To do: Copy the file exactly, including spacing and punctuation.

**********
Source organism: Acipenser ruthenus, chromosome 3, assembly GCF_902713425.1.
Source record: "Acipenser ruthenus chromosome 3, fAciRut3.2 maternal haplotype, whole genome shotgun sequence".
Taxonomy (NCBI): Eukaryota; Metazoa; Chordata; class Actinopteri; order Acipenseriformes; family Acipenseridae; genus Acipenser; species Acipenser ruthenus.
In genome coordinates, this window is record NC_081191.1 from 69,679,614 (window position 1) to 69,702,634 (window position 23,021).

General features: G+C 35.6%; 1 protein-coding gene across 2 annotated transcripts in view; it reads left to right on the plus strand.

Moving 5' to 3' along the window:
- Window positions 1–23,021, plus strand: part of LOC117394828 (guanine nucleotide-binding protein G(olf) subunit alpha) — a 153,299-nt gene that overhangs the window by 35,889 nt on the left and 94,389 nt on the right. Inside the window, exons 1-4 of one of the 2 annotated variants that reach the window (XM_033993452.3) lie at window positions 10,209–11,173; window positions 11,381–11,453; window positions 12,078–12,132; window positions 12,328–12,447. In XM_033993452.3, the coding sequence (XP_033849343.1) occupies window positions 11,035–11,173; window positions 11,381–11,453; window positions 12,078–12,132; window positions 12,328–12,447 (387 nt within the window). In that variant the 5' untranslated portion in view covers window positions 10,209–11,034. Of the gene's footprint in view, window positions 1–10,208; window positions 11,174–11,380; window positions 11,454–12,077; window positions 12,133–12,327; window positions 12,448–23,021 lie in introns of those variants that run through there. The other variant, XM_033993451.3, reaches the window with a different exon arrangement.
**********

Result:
Source organism: Acipenser ruthenus, chromosome 3, assembly GCF_902713425.1.
Source record: "Acipenser ruthenus chromosome 3, fAciRut3.2 maternal haplotype, whole genome shotgun sequence".
Taxonomy (NCBI): Eukaryota; Metazoa; Chordata; class Actinopteri; order Acipenseriformes; family Acipenseridae; genus Acipenser; species Acipenser ruthenus.
In genome coordinates, this window is record NC_081191.1 from 69,679,614 (window position 1) to 69,702,634 (window position 23,021).

General features: G+C 35.6%; 1 protein-coding gene across 2 annotated transcripts in view; it reads left to right on the plus strand.

Moving 5' to 3' along the window:
- Window positions 1–23,021, plus strand: part of LOC117394828 (guanine nucleotide-binding protein G(olf) subunit alpha) — a 153,299-nt gene that overhangs the window by 35,889 nt on the left and 94,389 nt on the right. Inside the window, exons 1-4 of one of the 2 annotated variants that reach the window (XM_033993452.3) lie at window positions 10,209–11,173; window positions 11,381–11,453; window positions 12,078–12,132; window positions 12,328–12,447. In XM_033993452.3, the coding sequence (XP_033849343.1) occupies window positions 11,035–11,173; window positions 11,381–11,453; window positions 12,078–12,132; window positions 12,328–12,447 (387 nt within the window). In that variant the 5' untranslated portion in view covers window positions 10,209–11,034. Of the gene's footprint in view, window positions 1–10,208; window positions 11,174–11,380; window positions 11,454–12,077; window positions 12,133–12,327; window positions 12,448–23,021 lie in introns of those variants that run through there. The other variant, XM_033993451.3, reaches the window with a different exon arrangement.